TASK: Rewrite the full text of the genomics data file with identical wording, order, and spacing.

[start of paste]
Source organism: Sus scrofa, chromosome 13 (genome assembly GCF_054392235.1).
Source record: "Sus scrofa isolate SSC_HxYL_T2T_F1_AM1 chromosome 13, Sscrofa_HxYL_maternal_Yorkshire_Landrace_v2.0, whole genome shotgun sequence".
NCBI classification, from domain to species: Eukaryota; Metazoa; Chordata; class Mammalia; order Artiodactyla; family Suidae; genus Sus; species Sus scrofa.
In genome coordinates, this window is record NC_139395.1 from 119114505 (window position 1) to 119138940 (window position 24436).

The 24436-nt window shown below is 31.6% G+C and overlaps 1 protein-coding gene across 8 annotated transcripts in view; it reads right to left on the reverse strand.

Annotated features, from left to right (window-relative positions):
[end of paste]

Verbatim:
Source organism: Sus scrofa, chromosome 13 (genome assembly GCF_054392235.1).
Source record: "Sus scrofa isolate SSC_HxYL_T2T_F1_AM1 chromosome 13, Sscrofa_HxYL_maternal_Yorkshire_Landrace_v2.0, whole genome shotgun sequence".
NCBI classification, from domain to species: Eukaryota; Metazoa; Chordata; class Mammalia; order Artiodactyla; family Suidae; genus Sus; species Sus scrofa.
In genome coordinates, this window is record NC_139395.1 from 119114505 (window position 1) to 119138940 (window position 24436).

The 24436-nt window shown below is 31.6% G+C and overlaps 1 protein-coding gene across 8 annotated transcripts in view; it reads right to left on the reverse strand.

Annotated features, from left to right (window-relative positions):